Though to reach the blackberry patch we'd climbed in elevation only about 1200 feet, this was enough to change the forest's character. Most striking was the appearance of 5-needled Sugar Pines, PINUS LAMBERTIANA, really magnificent trees growing to 180 feet high and producing cones 18 inches long and longer -- the longest cones of any American conifer. Cones littered the ground beneath the trees and we just had to stop and pick some up. You can see someone holding a cone by clicking here.


The wind here blows on a schedule just about opposite that of southern Mississippi. Here on most days the strongest wind comes at dawn, and it can be a frisky, chilly one.

What happens is that, during the night, the higher elevations, blanketed by thinner, drier air than the lowlands, reradiate heat into the sky faster than the lower elevations, and thus cool more. Since cold air is heavier than warm air, high-elevation cold air drains downslope, reaching a peak at dawn. Because we're right at the edge of a big canyon the wind just washes around us. I like lying in my sleeping bag hearing it gush through the big Ponderosas.

We're on the Sierra Nevada's western slope, facing the deserty Central Valley and the Pacific Ocean beyond. The Central Valley down below, which shows as a gigantic luminescence beyond the next ridge to the west at night, is so arid because eastward flowing air off the Pacific drops most of its moisture load crossing the Coast Ranges on California's western border. This aridity extends to the western foot of the Sierra Nevadas, just below us.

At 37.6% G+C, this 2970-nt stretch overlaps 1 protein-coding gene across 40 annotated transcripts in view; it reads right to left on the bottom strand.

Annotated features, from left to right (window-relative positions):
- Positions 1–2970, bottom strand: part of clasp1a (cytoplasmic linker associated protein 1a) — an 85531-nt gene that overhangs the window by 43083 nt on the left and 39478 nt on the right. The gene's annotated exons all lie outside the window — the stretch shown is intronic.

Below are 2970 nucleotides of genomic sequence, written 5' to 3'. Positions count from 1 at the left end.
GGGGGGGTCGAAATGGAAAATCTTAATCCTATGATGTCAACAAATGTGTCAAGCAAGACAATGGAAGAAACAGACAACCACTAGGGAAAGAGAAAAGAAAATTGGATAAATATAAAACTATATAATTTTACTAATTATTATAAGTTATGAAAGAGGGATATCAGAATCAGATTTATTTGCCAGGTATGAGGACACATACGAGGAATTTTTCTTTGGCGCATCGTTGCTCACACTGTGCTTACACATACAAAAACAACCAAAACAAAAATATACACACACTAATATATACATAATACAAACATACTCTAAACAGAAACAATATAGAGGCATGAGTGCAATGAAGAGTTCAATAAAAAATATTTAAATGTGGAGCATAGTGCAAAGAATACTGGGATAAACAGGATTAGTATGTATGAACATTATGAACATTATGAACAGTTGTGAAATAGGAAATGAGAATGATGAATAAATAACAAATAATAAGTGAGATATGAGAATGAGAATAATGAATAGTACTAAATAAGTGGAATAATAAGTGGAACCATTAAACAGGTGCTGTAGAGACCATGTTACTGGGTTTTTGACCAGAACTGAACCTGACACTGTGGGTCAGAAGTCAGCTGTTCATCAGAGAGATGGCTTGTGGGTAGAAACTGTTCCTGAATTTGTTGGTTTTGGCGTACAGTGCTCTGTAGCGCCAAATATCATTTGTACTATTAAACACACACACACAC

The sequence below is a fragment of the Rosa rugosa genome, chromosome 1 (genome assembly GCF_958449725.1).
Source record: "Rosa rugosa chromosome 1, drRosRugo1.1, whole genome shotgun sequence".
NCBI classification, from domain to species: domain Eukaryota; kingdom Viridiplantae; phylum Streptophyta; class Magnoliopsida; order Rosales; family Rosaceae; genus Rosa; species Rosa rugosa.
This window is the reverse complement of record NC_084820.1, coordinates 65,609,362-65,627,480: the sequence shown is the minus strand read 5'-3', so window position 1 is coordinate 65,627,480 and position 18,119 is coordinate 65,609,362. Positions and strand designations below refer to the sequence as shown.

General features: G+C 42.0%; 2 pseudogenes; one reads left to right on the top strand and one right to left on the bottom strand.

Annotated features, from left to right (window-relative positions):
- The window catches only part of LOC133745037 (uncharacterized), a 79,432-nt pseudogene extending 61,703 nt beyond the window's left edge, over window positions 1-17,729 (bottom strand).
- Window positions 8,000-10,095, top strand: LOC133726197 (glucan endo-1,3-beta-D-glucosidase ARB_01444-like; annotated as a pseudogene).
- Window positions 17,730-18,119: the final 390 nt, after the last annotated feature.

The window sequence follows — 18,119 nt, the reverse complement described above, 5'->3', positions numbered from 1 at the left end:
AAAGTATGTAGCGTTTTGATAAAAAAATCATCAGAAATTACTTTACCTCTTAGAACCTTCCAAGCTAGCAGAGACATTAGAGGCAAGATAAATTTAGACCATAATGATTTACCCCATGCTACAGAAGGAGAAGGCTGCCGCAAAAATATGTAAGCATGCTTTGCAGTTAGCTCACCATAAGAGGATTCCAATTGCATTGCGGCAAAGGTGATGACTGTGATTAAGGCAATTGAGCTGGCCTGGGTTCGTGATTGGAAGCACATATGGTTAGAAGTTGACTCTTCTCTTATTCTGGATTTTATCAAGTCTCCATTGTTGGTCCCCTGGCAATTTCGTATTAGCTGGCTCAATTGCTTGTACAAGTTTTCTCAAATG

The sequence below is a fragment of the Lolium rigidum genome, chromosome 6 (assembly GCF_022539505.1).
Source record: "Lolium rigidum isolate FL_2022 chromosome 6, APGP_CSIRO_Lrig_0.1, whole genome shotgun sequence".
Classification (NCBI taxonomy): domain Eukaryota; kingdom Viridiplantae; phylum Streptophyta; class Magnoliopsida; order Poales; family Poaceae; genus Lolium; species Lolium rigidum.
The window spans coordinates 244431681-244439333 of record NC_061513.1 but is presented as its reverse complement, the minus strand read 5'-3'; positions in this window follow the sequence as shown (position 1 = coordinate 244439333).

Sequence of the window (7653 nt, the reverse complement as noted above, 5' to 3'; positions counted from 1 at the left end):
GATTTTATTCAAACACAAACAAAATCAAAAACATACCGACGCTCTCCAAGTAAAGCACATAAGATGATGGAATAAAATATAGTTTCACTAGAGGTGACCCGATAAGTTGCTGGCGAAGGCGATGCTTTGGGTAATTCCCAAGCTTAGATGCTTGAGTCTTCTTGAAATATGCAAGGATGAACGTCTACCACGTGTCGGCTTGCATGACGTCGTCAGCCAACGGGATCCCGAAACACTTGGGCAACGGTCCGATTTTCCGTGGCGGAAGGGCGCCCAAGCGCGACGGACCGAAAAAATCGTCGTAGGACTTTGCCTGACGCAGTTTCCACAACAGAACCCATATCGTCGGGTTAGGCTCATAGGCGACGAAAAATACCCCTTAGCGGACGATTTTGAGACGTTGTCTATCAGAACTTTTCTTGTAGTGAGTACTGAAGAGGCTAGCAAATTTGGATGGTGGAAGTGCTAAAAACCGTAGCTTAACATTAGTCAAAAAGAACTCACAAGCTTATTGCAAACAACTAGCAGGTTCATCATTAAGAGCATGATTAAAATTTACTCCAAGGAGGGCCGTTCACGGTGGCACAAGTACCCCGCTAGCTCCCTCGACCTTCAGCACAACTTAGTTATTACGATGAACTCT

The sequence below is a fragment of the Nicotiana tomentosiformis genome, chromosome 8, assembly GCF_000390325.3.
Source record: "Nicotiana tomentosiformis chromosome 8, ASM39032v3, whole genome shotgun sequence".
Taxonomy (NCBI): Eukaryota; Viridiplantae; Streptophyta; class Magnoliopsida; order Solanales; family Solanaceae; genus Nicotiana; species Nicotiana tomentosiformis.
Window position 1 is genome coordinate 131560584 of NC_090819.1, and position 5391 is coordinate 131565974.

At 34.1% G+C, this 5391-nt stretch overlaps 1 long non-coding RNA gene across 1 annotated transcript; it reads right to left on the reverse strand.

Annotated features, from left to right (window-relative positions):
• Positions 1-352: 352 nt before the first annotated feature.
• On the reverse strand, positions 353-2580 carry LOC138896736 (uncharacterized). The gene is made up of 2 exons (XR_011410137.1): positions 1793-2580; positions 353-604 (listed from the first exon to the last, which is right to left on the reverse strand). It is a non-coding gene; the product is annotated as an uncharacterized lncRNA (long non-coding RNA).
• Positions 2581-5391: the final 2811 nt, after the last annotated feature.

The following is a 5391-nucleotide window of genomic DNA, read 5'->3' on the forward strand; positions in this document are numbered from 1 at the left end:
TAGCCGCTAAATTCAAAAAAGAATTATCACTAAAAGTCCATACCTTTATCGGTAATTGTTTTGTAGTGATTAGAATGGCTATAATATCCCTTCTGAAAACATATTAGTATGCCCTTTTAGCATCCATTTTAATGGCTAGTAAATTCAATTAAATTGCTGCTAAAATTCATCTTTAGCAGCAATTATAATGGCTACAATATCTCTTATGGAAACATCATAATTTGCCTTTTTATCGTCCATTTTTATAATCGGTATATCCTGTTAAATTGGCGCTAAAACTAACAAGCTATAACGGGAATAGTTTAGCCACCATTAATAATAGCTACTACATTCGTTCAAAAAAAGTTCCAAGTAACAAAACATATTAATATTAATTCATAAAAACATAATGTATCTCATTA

However, as you go upslope, rainfall increases and the vegetation grows lusher. Precipitation increases 2 to 4 inches for each 300-foot rise, reaching a maximum at about 5000-6000 feet. (The temperature also decreases about 1º F for each 300 feet of rise.) Since we're at about 2600 feet, we're still a bit on the dry side here, and the most luxuriant forest lies above us.


While here I'm glad to do chores, and one of those chores is to stack wood that's been cut and split.

"You can stack three ricks right there," my friend said, pointing to a spot in the garage about eight feet long and deep. "Stack them high as your head."

This was the first time in my life anyone had used that word "rick" while talking to me, and before that moment I hadn't been able to visualize what a rick was.

The dictionary's main defintion for rick is "a painful muscle spasm especially in the neck or back." I'd call that a "crick," not a rick, but I guess the dictionary writer wasn't a Kentuckian or Mississippian. At least the lexicographers admit that a rick also is a stacked pile of something, especially of hay.